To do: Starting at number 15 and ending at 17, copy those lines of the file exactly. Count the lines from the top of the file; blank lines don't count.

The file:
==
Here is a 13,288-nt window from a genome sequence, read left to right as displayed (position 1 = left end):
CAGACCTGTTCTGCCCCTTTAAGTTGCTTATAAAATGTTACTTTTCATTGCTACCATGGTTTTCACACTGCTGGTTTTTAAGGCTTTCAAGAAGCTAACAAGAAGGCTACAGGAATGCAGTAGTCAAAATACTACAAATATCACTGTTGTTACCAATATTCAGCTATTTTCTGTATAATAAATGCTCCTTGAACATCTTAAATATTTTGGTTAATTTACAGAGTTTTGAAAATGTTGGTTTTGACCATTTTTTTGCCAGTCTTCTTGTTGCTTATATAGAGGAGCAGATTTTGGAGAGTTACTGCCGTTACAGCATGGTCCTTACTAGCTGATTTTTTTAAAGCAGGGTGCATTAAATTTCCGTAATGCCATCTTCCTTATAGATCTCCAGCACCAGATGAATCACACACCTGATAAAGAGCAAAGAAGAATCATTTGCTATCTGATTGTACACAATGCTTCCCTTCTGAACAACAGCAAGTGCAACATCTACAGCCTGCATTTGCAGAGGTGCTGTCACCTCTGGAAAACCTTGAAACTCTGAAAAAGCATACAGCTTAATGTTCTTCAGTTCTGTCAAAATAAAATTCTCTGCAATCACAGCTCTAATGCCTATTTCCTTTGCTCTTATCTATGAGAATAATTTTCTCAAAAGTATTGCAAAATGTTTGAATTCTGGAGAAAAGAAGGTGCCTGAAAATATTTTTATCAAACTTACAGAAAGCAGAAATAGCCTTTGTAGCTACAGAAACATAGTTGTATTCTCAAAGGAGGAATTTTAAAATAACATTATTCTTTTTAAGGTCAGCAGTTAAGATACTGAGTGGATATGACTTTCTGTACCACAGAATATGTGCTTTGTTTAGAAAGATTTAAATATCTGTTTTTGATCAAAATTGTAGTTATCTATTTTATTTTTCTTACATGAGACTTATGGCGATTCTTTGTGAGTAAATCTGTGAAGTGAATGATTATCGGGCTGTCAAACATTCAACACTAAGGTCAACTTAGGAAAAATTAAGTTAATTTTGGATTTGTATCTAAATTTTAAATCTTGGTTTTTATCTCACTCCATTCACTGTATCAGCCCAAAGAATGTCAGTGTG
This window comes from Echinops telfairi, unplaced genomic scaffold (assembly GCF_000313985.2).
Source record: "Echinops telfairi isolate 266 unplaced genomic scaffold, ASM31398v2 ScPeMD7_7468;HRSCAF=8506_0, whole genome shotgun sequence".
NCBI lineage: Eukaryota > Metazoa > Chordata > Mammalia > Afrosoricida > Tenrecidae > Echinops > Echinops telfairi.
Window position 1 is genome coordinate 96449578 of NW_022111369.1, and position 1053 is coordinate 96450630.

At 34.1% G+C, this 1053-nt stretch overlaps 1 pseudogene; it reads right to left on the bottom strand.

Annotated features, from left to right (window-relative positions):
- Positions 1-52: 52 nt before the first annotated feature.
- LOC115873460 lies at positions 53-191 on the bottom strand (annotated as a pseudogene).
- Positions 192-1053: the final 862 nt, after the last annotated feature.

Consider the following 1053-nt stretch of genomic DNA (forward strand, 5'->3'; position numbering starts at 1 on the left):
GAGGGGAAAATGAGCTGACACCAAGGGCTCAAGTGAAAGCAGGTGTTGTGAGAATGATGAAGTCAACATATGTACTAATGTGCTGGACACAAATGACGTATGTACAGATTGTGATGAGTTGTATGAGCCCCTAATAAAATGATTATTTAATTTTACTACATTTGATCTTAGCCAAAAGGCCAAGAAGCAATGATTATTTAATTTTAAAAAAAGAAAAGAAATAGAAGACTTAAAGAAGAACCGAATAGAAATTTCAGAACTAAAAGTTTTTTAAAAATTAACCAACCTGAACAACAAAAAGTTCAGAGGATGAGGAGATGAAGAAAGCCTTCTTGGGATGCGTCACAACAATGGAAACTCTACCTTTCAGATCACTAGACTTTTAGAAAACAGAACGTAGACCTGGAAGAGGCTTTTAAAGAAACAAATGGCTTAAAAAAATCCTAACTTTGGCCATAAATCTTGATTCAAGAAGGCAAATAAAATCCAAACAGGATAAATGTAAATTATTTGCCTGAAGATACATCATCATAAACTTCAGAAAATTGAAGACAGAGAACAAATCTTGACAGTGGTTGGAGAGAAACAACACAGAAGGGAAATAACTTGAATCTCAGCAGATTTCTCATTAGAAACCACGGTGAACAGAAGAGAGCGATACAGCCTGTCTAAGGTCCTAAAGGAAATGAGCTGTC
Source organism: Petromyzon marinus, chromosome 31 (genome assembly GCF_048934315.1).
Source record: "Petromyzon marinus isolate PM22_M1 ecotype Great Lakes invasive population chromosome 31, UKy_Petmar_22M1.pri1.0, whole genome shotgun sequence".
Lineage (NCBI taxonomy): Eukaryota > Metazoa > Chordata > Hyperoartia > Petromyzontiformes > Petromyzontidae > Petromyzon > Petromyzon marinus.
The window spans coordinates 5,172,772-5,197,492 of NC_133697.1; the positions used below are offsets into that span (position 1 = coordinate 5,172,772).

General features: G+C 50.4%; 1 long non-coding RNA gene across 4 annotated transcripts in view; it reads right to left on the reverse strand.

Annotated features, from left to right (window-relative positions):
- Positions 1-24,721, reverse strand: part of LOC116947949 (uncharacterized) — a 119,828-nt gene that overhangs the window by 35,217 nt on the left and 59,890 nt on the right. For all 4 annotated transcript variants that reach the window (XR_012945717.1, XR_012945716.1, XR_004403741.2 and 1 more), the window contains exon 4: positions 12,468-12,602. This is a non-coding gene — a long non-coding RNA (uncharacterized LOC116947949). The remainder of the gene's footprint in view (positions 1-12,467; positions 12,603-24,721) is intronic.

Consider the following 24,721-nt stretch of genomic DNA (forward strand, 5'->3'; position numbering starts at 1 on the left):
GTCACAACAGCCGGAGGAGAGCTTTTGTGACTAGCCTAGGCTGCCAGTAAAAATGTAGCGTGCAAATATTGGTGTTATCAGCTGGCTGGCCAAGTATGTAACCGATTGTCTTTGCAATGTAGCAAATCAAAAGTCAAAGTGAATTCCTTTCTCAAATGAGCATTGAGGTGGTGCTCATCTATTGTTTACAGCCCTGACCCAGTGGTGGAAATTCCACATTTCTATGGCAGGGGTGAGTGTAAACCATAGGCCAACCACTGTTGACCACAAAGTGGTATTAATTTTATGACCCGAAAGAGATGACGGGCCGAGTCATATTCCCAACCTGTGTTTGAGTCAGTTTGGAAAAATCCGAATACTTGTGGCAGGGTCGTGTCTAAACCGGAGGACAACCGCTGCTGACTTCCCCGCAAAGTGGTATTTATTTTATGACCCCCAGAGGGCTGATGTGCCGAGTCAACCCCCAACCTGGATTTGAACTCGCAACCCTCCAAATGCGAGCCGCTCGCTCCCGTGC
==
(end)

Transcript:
Source record: "Petromyzon marinus isolate PM22_M1 ecotype Great Lakes invasive population chromosome 31, UKy_Petmar_22M1.pri1.0, whole genome shotgun sequence".
Lineage (NCBI taxonomy): Eukaryota > Metazoa > Chordata > Hyperoartia > Petromyzontiformes > Petromyzontidae > Petromyzon > Petromyzon marinus.
The window spans coordinates 5,172,772-5,197,492 of NC_133697.1; the positions used below are offsets into that span (position 1 = coordinate 5,172,772).